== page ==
The reform if implemented as announced will greatly simplify the licensing procedure. By strictly defining those items that are subject to control and eliminating multiple and often conflicting agencies, the new policy should render export license application transparent and take away the pain of exporting.

The White House release cited the brake pads for the M1A1 tank as one example of what ails the current export control practice. Same degree of control is applied to the export of the brake pads as it is for the entire tank. Yet the same brake pad is used in fire trucks which can be exported without control. This is the kind of regulatory contradiction the reform hopes to remove.

While the announced intent for export control reform is in general terms and not specifically addressing exports to China, it will have the greatest impact on trade with China. Heretofore, China has been placed in not outright foe and not exactly friend category--which means even export of heavy duty brake pads, in the aforementioned example, is subject to intense scrutiny as regulators examine the likely “dual use” nature of the export sale. Dual use is bureaucratic speak of items for civilian use that could have military application as well, and thus need to tie red tape around the transaction.

China is potentially America’s biggest customer for high tech export. Because of the ambiguity of prevailing export control policy, much of the potential has not been realized. Instead, China buys from Western European countries and Japan because they do share the same concern as the US.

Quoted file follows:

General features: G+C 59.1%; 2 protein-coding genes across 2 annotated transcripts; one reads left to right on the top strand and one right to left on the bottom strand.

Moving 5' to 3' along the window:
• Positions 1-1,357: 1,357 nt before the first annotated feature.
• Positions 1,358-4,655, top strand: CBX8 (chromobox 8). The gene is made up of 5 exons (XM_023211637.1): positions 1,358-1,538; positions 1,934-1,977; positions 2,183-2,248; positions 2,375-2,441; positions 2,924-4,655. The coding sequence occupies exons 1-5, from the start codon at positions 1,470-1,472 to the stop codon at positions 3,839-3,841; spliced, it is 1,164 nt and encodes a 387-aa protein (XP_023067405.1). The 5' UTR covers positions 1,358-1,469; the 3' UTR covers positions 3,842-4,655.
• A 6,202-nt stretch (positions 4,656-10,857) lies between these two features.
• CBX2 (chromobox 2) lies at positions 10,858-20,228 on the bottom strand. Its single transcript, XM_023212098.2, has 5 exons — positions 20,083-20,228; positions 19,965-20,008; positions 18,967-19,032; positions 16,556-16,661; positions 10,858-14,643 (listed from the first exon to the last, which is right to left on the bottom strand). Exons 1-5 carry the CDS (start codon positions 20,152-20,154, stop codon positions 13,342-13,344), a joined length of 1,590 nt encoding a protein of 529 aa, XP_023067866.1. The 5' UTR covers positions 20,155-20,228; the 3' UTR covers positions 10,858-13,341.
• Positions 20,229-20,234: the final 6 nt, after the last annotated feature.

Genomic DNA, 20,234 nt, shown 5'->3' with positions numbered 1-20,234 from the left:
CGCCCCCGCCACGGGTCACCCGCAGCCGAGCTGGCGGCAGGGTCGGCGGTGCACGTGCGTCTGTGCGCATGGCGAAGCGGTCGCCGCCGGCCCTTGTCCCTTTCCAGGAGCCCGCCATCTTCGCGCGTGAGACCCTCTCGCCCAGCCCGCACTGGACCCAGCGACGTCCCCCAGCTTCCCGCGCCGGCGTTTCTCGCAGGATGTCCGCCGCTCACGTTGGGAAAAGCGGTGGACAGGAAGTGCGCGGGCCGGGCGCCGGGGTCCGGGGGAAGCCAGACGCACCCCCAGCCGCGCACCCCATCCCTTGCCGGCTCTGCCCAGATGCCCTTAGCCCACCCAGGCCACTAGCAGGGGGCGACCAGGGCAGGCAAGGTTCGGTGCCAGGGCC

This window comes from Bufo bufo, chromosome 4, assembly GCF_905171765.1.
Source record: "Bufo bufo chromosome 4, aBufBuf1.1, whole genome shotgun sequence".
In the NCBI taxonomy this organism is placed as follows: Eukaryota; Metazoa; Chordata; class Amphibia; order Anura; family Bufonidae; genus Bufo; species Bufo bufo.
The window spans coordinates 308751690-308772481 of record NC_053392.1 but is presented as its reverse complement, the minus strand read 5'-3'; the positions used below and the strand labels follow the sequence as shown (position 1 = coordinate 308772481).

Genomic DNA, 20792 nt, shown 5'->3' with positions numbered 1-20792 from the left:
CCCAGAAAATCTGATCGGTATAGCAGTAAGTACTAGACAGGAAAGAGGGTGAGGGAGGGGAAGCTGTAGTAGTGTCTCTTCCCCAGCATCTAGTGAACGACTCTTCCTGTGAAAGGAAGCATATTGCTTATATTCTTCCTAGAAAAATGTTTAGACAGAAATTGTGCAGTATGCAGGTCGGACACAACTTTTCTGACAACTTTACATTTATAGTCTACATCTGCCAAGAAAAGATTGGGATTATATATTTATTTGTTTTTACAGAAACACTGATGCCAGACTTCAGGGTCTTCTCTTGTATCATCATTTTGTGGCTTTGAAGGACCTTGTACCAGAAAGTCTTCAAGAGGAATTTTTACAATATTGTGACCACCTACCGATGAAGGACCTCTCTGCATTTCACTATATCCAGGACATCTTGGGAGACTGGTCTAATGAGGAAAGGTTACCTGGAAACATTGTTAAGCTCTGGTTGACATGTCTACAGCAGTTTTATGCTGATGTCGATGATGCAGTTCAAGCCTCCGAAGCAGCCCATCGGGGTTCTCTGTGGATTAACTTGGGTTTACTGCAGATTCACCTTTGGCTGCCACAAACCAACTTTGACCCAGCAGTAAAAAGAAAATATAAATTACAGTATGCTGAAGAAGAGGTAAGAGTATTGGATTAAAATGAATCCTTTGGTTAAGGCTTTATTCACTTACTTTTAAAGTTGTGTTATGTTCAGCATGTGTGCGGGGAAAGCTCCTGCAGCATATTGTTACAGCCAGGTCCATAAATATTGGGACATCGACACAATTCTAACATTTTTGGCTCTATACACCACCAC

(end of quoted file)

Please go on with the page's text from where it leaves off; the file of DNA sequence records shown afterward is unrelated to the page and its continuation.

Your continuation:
Obama’s intention is good news for Silicon Valley—and other high tech regions—as these companies can now concentrate more on exporting and less energy on walking through the labyrinth of government approval.

This development should also be good news for Chinese Americans working in the high tech industry. Since China has become a major buyer, many of the Silicon Valley companies have wisely employed ethnic Chinese in their firm to engage in marketing and sales to China. Such occupation carried unexpected hazards.

Silicon Valley has witnessed cases where the export manager to China landed in jail for alleged sale of dual use items to China. In one case, it involved the sale of shaker tables. The government accused the ethnic Chinese export manager of selling to a missile making facility in China rather than the locomotive factory stated in the application. By the time the government dropped the charges for lack of substantiation, the ex-export manager had been out of a job for months and confronted with the reality of a ruined career.

With the new regulations, such ambiguity should not happen again and exporting to China no longer a cause for racial profiling.

The export control reform, while long overdue, will be an all around win. We can only hope that politics do not interfere.
A similar commentary was posted on New America Media.

Wednesday, September 1, 2010